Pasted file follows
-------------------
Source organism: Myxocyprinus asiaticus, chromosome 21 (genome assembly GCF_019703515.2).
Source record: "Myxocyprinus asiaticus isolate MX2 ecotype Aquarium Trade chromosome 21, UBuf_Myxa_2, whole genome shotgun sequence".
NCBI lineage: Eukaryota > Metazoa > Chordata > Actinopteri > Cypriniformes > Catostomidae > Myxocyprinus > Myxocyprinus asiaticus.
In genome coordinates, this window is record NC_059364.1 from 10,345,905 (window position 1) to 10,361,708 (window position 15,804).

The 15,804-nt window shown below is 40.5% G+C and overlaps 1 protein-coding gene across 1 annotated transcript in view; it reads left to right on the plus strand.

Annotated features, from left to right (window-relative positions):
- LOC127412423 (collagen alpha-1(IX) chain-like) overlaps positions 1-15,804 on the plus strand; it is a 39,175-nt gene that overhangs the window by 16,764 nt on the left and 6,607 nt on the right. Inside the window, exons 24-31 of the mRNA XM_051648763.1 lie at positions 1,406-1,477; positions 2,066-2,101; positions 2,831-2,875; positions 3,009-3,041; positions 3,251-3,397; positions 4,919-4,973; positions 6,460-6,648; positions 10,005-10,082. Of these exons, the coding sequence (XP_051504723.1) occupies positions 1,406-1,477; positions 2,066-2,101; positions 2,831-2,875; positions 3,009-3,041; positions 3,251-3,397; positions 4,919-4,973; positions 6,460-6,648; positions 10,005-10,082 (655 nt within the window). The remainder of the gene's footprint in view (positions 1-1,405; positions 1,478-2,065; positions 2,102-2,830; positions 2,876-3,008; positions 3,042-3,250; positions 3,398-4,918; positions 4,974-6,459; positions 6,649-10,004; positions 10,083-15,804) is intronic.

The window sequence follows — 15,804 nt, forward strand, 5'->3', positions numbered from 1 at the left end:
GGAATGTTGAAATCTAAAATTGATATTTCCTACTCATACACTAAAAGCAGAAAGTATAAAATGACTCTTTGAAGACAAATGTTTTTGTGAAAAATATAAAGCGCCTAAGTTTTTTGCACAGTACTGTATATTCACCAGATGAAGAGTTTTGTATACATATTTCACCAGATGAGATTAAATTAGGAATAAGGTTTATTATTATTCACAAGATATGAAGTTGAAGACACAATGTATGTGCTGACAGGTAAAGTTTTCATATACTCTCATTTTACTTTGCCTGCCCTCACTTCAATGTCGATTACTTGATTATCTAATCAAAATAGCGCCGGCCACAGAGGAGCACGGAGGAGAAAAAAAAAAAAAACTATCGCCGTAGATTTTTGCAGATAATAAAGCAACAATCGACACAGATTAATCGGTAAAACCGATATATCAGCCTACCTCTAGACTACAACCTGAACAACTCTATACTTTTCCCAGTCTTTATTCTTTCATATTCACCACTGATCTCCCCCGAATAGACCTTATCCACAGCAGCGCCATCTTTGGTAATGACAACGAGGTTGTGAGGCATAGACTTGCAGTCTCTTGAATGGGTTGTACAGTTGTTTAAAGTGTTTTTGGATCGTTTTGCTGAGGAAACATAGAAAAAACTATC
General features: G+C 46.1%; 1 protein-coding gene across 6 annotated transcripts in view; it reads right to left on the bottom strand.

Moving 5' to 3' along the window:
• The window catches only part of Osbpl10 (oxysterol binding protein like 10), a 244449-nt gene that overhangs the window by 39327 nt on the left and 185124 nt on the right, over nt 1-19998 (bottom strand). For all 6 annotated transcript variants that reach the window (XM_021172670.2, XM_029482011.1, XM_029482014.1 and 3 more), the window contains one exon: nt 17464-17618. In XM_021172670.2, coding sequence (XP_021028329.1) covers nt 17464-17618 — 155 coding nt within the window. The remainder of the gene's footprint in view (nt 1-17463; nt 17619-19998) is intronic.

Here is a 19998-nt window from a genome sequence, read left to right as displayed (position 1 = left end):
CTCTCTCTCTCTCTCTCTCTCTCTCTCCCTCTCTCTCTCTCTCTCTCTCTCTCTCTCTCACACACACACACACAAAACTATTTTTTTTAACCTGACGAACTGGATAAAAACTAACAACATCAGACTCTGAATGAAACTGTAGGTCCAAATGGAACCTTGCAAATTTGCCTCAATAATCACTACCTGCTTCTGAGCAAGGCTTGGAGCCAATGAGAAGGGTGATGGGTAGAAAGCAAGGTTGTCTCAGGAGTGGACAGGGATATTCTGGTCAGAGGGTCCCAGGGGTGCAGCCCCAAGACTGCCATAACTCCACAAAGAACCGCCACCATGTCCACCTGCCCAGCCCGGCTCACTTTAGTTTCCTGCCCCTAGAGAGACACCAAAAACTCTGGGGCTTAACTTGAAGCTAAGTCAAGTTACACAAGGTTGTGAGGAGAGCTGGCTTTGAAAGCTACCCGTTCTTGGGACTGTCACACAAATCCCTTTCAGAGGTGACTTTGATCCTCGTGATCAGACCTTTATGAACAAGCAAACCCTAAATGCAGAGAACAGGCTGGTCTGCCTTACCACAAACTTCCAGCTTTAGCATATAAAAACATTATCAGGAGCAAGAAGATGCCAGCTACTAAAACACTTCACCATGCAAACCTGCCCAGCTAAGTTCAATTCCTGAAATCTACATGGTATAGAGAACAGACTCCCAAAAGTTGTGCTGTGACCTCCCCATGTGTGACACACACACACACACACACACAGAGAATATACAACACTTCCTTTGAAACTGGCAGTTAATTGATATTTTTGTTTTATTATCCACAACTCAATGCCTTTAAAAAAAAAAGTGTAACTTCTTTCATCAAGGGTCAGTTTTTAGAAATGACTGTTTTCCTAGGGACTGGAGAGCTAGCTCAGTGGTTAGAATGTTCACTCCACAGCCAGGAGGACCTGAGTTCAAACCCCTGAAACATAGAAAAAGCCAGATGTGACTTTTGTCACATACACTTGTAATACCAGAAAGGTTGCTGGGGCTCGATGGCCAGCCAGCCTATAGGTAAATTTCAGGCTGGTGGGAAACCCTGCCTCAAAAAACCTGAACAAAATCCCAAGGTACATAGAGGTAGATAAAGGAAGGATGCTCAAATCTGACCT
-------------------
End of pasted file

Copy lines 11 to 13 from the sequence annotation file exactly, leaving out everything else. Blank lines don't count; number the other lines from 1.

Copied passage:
Moving 5' to 3' along the window:
• The window catches only part of Osbpl10 (oxysterol binding protein like 10), a 244449-nt gene that overhangs the window by 39327 nt on the left and 185124 nt on the right, over nt 1-19998 (bottom strand). For all 6 annotated transcript variants that reach the window (XM_021172670.2, XM_029482011.1, XM_029482014.1 and 3 more), the window contains one exon: nt 17464-17618. In XM_021172670.2, coding sequence (XP_021028329.1) covers nt 17464-17618 — 155 coding nt within the window. The remainder of the gene's footprint in view (nt 1-17463; nt 17619-19998) is intronic.

Here is a 19998-nt window from a genome sequence, read left to right as displayed (position 1 = left end):